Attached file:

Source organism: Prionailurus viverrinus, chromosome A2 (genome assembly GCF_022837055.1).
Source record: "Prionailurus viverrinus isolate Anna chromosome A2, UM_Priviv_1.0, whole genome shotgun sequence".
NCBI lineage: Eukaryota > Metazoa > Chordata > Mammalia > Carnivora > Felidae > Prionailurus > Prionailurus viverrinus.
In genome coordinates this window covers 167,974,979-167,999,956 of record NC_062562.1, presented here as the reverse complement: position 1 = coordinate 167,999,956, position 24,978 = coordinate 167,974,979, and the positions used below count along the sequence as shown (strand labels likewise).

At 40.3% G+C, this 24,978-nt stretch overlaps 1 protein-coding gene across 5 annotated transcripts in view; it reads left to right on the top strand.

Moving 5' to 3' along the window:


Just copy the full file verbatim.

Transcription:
Source organism: Prionailurus viverrinus, chromosome A2 (genome assembly GCF_022837055.1).
Source record: "Prionailurus viverrinus isolate Anna chromosome A2, UM_Priviv_1.0, whole genome shotgun sequence".
NCBI lineage: Eukaryota > Metazoa > Chordata > Mammalia > Carnivora > Felidae > Prionailurus > Prionailurus viverrinus.
In genome coordinates this window covers 167,974,979-167,999,956 of record NC_062562.1, presented here as the reverse complement: position 1 = coordinate 167,999,956, position 24,978 = coordinate 167,974,979, and the positions used below count along the sequence as shown (strand labels likewise).

At 40.3% G+C, this 24,978-nt stretch overlaps 1 protein-coding gene across 5 annotated transcripts in view; it reads left to right on the top strand.

Moving 5' to 3' along the window: